Not Wimbledon and then Wimbledon

Trip Start Jun 20, 2009
1
4
21
Trip End Aug 01, 2009


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Where I stayed
Kenan House

Flag of United Kingdom  , England,
Sunday, June 28, 2009

First, I forgot to mention in my last entry that on Thursday we went to Hyde Park. It was really beautiful and I fed one of the Queen's swans. Apparently, the ugly duckling grows up to be a huge jerk. That swan was MEAN and certainly not grateful. Otherwise, though, the park was very relaxing. There have been a series of performances there this weekend, including the Killers and Dave Matthews Band.

When we heard Michael Jackson died, we were in a bar called "The Court" off of Tottenham Court Road. A guy in the bar apparently apprehended our group and told them the news. I saw on the television on some channel called "Sky News" that TMZ was reporting that Michael Jackson was dead. I have to be completely honest: I like some MJ songs, but I was never a big fan. Still, it was stunning, especially when not of the greatest mental acuity, that Michael Jackson could be dead, especially right before his enormous comeback tour, with 50 shows right here in London. Someone in the bar had already bought tickets. How terrible. Even I have to admit that Michael Jackson had a profound impact on the world of music.

On Friday, a group of us went to Wimbledon. We left around 1pm and arrived about 45 minutes later by tube. If you're at all familiar with Wimbledon, you know how it turned out.

When we arrived, we found a queue (line) thousands and thousands of people long on the field outside the premises. We were informed by a helpful woman that the earliest we would get in was 6pm, after which of course there would be relatively little tennis to be seen. Needless to say, we didn't hang around. Instead, we decided to return tomorrow.

Instead, we went to Harrods. If you've never heard of it, Harrods is a massive department store in Knightsbridge, London. It's also massively expensive.There are handbags that sell for 2000 there. A 'traditional' Fish & Chips in their food court (more like 'food hall') goes for about 30 (that's about $50). Anyways, when the five or so of my group tried to get in, we were immediately stopped. 'No groups' is apparently their policy. We regrouped and tried to get in a different door. Unfortunately, the guard in that door had apparently watched us gather and again told us 'no groups' and barred us from entering. Frustrated, we crossed the street and then staggered our entrances through the remaining doors over a few minutes. We eventually met up in the 'food court' but we couldn't actually meet up, or we'd be thrown out. We instead had to act like actual criminals trying to talk to each other surreptitiously. It of course wasn't any fun, so we all left after only a few minutes.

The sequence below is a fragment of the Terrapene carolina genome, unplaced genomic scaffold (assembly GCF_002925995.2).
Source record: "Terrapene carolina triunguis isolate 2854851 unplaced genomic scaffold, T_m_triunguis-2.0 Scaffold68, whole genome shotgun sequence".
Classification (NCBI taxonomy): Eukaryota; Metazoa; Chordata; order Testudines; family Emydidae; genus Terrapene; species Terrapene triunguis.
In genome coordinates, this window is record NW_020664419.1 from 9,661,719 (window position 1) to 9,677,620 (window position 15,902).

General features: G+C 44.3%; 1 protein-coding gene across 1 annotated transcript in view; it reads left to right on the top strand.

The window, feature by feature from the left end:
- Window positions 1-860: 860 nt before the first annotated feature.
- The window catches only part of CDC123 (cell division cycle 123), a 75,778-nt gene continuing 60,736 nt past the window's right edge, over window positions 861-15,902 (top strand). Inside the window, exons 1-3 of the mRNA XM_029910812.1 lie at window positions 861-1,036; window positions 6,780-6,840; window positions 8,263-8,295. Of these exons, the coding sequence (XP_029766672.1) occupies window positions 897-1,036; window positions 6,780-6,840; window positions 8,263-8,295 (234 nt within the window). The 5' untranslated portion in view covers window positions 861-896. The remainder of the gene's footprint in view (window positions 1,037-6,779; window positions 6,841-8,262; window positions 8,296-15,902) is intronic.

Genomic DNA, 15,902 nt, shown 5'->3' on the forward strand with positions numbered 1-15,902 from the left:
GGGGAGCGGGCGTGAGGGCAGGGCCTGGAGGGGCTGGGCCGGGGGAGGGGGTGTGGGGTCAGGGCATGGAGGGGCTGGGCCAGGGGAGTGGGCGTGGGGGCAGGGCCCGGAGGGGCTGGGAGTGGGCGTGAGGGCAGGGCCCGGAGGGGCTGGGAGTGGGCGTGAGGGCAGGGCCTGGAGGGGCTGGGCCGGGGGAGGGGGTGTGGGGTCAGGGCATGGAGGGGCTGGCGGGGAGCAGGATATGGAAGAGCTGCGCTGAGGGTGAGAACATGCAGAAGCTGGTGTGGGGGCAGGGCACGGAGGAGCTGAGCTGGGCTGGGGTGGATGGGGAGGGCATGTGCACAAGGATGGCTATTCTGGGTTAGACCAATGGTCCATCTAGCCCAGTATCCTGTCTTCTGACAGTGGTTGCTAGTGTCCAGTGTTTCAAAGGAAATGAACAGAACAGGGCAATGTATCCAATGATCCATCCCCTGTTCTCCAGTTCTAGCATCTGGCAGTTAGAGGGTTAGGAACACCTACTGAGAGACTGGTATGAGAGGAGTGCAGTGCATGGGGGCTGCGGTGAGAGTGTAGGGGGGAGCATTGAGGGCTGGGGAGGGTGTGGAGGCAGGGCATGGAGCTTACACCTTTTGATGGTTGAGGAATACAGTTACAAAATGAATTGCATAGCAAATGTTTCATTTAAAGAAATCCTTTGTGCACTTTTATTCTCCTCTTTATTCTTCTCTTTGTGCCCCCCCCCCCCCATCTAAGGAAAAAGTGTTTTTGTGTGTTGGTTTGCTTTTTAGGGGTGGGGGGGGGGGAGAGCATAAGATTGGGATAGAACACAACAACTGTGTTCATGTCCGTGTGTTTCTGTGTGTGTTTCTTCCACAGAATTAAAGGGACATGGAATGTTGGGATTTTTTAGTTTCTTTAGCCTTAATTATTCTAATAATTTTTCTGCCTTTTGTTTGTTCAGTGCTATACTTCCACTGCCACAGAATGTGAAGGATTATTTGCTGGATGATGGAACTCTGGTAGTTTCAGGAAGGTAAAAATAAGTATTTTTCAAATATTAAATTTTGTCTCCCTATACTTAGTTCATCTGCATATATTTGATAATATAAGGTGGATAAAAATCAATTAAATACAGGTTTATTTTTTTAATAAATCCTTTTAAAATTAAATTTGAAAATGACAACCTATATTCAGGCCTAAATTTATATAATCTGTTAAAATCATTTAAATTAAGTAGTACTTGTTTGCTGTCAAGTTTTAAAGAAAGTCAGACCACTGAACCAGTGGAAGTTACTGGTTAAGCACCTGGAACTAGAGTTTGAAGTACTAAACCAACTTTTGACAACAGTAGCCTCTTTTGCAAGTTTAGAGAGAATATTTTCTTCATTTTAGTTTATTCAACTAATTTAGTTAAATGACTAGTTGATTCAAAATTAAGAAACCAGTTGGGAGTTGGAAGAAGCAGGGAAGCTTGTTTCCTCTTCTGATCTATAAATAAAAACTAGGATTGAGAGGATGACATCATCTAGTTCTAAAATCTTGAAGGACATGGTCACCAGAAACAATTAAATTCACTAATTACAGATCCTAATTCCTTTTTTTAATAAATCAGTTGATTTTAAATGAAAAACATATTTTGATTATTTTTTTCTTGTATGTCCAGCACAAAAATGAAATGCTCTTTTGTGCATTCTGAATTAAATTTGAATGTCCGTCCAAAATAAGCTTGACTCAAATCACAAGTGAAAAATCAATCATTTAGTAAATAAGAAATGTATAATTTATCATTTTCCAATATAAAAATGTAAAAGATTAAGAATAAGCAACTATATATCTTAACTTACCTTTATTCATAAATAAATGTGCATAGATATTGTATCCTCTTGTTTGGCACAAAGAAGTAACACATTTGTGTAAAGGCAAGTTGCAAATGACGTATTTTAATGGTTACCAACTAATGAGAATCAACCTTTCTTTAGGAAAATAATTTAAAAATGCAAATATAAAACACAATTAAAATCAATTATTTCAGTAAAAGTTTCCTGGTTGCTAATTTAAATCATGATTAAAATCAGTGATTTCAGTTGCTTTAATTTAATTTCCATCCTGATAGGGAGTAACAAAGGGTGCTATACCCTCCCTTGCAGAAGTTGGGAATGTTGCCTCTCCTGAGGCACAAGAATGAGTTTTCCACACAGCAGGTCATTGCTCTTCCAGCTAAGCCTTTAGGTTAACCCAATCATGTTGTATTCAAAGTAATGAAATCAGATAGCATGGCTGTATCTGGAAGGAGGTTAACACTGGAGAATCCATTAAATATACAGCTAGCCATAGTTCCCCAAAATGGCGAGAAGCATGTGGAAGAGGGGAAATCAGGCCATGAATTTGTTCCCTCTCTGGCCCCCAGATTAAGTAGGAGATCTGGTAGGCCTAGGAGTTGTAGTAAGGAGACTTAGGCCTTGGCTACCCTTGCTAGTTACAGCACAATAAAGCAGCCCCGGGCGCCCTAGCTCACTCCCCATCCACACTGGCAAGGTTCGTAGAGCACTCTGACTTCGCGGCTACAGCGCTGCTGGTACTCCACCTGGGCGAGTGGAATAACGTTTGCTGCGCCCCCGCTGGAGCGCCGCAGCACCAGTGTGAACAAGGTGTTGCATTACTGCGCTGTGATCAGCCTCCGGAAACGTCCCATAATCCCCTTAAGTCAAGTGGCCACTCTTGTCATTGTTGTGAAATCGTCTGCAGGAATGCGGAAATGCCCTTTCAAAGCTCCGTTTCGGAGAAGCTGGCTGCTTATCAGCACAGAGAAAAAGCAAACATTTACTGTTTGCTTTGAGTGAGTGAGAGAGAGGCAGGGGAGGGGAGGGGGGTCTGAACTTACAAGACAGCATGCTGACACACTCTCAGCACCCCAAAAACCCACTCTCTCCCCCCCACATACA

We didn't want the day to be a total waste, so we went to the British Museum for an hour. I saw the Rosetta Stone and the marble statues from the original Parthenon that Greece now wants back. The museum is amazing, and one hour wasn't nearly enough.

To go to Wimbledon,we had to wake up at 4am on Saturday. We got up and took a cab at 5:00m and joined up with a Colorado State guy who happened to also be going and waiting on the same street for a cab. We arrived around 5:30 and got official queue cards for Day 6 of Wimbledon, 'Middle Saturday.' I was number 3,256 in line. We waited in line for about five hours, sitting and talking to the Australian man in front of us. I bought a copy of the Daily Mail, which had a free Wimbledon DVD in it but was otherwise garbage. It made an excellent cushion, though; the London newspaper industry, at least, seems to be thriving.

We got in at about 10:30, an hour after gates opened. We bought ground passes for 20 and went to Court 18, one of the 'show courts' to see David Ferrer from Spain (seed #16) play Radek Stephanek from the Czech Republic (#23). They were extremely evenly matched, and the game lasted around four hours. Stephanek finally won, 3 sets to 2, 6 games to 4. We then took a break to eat some delicious, official Wimbledon strawberries and cream. After that,we headed over to Court 3 and caught Gilles Simone of France (#8) play Victor Hanescu of Romania (#31). The match was much shorter, with Simone winning a decisive 3 sets to 0. It was amazing tennis.

After that, we left, since we were exhausted. We caught the tube back.

Today promises to be much quieter. It started raining for the first time since we arrived, very unusual in London. The #1 tourist destination for me is going to be the laundry room.

Happy Travels!
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